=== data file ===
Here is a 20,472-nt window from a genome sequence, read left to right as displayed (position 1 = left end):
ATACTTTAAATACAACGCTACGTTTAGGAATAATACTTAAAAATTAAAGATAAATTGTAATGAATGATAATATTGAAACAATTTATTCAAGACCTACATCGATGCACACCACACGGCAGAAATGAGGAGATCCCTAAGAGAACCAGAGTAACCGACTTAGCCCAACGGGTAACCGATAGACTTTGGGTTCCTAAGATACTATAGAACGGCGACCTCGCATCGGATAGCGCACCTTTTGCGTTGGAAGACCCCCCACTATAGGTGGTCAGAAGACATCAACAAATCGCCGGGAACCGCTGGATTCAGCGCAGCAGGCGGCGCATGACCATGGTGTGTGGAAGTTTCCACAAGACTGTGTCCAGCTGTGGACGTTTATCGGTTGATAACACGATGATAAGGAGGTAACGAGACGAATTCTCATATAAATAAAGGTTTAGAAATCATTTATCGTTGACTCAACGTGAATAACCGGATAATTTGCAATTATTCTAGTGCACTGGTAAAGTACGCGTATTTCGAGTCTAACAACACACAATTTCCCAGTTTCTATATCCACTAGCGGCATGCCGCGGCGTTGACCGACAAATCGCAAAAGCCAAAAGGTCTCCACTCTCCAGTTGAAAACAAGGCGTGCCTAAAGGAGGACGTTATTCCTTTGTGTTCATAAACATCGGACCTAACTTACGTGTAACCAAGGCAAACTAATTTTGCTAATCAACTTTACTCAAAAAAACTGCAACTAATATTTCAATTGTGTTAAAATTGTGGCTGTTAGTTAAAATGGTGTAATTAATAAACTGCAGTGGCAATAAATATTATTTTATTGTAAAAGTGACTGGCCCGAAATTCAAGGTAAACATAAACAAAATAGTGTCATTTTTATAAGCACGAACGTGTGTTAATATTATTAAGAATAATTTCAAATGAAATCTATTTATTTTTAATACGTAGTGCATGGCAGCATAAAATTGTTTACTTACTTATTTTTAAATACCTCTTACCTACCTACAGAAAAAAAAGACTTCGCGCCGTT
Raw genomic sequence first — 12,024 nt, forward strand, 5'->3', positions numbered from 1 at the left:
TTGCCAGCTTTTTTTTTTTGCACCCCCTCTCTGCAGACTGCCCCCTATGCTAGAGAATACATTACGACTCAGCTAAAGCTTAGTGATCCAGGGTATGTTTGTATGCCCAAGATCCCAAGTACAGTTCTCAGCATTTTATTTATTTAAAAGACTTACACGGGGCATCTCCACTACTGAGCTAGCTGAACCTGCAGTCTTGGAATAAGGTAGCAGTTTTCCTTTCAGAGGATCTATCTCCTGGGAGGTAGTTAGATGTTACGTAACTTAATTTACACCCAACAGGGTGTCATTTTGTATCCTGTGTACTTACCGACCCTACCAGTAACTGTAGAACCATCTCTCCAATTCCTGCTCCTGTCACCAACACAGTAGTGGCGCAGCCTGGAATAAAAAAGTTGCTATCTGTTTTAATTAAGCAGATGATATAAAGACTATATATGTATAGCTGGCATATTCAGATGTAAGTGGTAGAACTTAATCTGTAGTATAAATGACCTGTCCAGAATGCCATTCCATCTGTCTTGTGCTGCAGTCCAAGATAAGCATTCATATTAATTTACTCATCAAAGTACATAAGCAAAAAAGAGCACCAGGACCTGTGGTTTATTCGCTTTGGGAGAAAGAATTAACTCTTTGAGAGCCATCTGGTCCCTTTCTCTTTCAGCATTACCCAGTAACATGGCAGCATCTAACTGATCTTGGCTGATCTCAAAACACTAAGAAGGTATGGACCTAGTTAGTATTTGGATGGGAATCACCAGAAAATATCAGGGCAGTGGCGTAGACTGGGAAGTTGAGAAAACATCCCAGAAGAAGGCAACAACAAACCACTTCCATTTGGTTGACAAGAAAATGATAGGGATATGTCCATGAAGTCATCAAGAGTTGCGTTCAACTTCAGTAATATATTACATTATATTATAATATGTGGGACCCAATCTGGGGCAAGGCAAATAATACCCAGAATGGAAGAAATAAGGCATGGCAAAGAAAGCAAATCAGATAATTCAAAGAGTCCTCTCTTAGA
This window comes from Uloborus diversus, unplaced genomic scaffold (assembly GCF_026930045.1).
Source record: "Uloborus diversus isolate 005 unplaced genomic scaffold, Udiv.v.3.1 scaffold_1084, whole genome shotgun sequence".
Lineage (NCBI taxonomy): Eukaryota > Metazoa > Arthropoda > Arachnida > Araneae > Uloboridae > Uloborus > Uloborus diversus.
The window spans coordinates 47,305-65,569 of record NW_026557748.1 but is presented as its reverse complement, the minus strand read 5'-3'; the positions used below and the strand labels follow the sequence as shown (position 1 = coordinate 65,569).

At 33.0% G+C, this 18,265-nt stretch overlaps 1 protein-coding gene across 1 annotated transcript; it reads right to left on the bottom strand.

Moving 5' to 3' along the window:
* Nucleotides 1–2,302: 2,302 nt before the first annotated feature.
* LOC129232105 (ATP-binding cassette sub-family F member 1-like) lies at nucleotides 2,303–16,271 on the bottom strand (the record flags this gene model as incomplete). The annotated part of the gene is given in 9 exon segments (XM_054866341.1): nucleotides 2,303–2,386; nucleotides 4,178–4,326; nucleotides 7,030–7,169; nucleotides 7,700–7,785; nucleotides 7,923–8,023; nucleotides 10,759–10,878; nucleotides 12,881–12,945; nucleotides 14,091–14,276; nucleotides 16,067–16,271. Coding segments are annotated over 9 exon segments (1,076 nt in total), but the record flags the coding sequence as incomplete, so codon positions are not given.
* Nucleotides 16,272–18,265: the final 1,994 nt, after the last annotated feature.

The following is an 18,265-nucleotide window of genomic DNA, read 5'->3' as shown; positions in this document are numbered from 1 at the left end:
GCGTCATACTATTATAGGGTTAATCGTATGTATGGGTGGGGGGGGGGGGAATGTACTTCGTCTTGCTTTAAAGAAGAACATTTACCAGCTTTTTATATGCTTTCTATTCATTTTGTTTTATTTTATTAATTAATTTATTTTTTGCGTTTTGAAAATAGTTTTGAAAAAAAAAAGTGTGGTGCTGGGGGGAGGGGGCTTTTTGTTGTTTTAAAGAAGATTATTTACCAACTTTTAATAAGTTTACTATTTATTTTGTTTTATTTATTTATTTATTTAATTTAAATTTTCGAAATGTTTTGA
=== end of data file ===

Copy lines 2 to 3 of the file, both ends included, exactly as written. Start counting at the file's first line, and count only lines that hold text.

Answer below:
ATACTTTAAATACAACGCTACGTTTAGGAATAATACTTAAAAATTAAAGATAAATTGTAATGAATGATAATATTGAAACAATTTATTCAAGACCTACATCGATGCACACCACACGGCAGAAATGAGGAGATCCCTAAGAGAACCAGAGTAACCGACTTAGCCCAACGGGTAACCGATAGACTTTGGGTTCCTAAGATACTATAGAACGGCGACCTCGCATCGGATAGCGCACCTTTTGCGTTGGAAGACCCCCCACTATAGGTGGTCAGAAGACATCAACAAATCGCCGGGAACCGCTGGATTCAGCGCAGCAGGCGGCGCATGACCATGGTGTGTGGAAGTTTCCACAAGACTGTGTCCAGCTGTGGACGTTTATCGGTTGATAACACGATGATAAGGAGGTAACGAGACGAATTCTCATATAAATAAAGGTTTAGAAATCATTTATCGTTGACTCAACGTGAATAACCGGATAATTTGCAATTATTCTAGTGCACTGGTAAAGTACGCGTATTTCGAGTCTAACAACACACAATTTCCCAGTTTCTATATCCACTAGCGGCATGCCGCGGCGTTGACCGACAAATCGCAAAAGCCAAAAGGTCTCCACTCTCCAGTTGAAAACAAGGCGTGCCTAAAGGAGGACGTTATTCCTTTGTGTTCATAAACATCGGACCTAACTTACGTGTAACCAAGGCAAACTAATTTTGCTAATCAACTTTACTCAAAAAAACTGCAACTAATATTTCAATTGTGTTAAAATTGTGGCTGTTAGTTAAAATGGTGTAATTAATAAACTGCAGTGGCAATAAATATTATTTTATTGTAAAAGTGACTGGCCCGAAATTCAAGGTAAACATAAACAAAATAGTGTCATTTTTATAAGCACGAACGTGTGTTAATATTATTAAGAATAATTTCAAATGAAATCTATTTATTTTTAATACGTAGTGCATGGCAGCATAAAATTGTTTACTTACTTATTTTTAAATACCTCTTACCTACCTACAGAAAAAAAAGACTTCGCGCCGTT
Raw genomic sequence first — 12,024 nt, forward strand, 5'->3', positions numbered from 1 at the left: